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October 12, 2023

Sirens to blare in Philly on Thursday night as part of citywide fire drill

Residents are urged to practice their home escape plans at 7:30 p.m. Earlier, firefighters will respond to a simulated emergency in Northeast Philly

Government Fire Safety
Philly Fire Drill Source/City of Philadelphia

The Philadelphia Fire Department is hosting a citywide fire drill Thursday as part of Fire Prevention Week. Residents are encouraged to practice their home escape plans when sirens sound at 7:30 p.m.

Philadelphia residents should not be alarmed if they hear sirens blaring on Thursday night. The sirens are part of a citywide fire drill being conducted by the fire department. 

All 63 of the city's fire stations will sound their alarms at 7:30 p.m. to indicate the start of the drill. Residents are encouraged to participate by testing their home escape plans, regardless of whether they can hear the sirens from their homes.

As part of a home escape plan, households should know two ways to get out of each room in their homes, be able to get outdoors within two minutes and have a designated meeting place outside. Residents are encouraged to walk through their homes and identify all possible exits, mark the locations of smoke alarms and talk to their children about fire safety.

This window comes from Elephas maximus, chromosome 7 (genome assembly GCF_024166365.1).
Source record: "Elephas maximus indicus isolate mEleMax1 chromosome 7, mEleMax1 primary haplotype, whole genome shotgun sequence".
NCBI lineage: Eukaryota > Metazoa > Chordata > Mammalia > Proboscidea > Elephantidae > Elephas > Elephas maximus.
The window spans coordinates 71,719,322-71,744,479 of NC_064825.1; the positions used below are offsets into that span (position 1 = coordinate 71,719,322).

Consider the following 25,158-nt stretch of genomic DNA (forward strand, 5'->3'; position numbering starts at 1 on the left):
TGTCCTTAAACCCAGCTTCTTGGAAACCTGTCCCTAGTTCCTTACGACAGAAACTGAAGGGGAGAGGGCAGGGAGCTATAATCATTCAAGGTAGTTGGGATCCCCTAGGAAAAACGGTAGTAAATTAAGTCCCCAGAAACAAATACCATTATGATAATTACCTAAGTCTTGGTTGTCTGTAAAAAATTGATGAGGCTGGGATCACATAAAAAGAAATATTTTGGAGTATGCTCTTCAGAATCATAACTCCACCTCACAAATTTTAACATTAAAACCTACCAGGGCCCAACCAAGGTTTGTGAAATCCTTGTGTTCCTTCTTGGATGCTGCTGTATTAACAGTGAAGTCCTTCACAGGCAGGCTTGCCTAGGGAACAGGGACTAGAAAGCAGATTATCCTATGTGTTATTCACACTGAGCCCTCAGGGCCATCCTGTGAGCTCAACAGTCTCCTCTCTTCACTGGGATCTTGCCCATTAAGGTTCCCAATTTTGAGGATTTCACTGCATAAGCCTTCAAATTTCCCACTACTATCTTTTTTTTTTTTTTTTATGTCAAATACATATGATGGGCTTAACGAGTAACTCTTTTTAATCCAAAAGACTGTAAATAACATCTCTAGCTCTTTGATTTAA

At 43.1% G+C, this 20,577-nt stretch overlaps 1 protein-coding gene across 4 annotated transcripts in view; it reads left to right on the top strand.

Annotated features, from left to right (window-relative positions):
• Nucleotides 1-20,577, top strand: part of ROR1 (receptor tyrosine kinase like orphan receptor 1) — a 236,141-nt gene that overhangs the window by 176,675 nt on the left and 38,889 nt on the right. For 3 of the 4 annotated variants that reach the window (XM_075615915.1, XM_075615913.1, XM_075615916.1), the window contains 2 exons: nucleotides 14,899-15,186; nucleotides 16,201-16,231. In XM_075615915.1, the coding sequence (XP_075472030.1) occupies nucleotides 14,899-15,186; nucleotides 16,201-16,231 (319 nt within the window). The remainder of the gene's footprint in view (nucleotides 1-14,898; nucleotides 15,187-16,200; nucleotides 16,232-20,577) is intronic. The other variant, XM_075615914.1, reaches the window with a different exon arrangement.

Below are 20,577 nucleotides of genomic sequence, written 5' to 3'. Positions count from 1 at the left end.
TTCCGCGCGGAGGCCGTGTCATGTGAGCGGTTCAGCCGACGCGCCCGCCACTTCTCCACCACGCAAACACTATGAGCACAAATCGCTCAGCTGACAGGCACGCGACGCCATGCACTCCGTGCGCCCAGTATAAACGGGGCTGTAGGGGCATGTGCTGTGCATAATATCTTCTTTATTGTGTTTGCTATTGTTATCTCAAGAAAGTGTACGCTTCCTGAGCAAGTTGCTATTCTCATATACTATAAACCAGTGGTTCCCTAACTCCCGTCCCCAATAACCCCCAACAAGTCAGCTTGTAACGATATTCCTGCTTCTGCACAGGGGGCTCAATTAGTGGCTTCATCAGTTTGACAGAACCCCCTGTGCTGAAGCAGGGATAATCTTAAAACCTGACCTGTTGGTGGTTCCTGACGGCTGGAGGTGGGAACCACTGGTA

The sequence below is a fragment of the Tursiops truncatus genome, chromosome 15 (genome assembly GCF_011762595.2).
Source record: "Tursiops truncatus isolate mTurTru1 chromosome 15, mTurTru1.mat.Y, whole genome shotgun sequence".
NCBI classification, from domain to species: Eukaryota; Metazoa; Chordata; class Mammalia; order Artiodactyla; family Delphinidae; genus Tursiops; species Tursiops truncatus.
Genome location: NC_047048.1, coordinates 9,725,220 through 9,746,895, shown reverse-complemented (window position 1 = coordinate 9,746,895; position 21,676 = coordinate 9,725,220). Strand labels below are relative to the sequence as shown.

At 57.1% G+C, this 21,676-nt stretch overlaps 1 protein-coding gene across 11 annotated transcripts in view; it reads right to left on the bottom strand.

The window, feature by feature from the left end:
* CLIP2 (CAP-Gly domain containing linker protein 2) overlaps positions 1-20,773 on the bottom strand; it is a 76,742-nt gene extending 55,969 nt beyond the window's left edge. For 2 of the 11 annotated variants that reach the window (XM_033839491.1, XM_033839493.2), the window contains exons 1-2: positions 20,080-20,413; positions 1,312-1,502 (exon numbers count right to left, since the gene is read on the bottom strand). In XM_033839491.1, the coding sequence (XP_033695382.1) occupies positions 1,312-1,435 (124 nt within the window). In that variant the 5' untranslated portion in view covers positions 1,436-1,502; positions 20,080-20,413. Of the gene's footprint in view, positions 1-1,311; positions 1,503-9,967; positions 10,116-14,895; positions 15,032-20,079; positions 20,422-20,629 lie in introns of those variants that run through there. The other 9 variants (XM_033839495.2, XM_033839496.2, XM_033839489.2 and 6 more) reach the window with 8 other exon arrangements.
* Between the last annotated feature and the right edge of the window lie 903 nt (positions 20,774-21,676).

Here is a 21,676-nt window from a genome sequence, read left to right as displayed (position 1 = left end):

The fire department recommends placing smoke alarms on every level of the home, including the basement, and the National Fire Protection Association suggests also adding smoke alarms inside and outside every bedroom to ensure anyone sleeping is alerted to a possible fire. 

Home escape plans should be set in place in advance because homes can burn quickly. In some cases, there are as few as one or two minutes to safely escape.

 The citywide fire drill is an extension of Fire Prevention Week, which runs from Oct. 8-14 nationally. 

Prior to the drill, firefighters will participate in a simulated fire response at a home on Richton Road in Northeast Philly at 6 p.m. The family will evacuate the home using their practiced escape plan as firefighters from Engine 33 and Ladder 31 respond to the fake fire. 

Earlier this week, the fire department shared tips on cooking safety. People are advised to keep children and pets at least 3 feet away from hot things in the kitchen, make sure the area around the stovetop is clear of anything that could catch fire, use a timer to check on food, turn pot handles toward the back of the stove and not cook while drinking alcohol. 

Anyone who needs smoke alarms can call 311 or fill out this online form and the fire department will install them for free.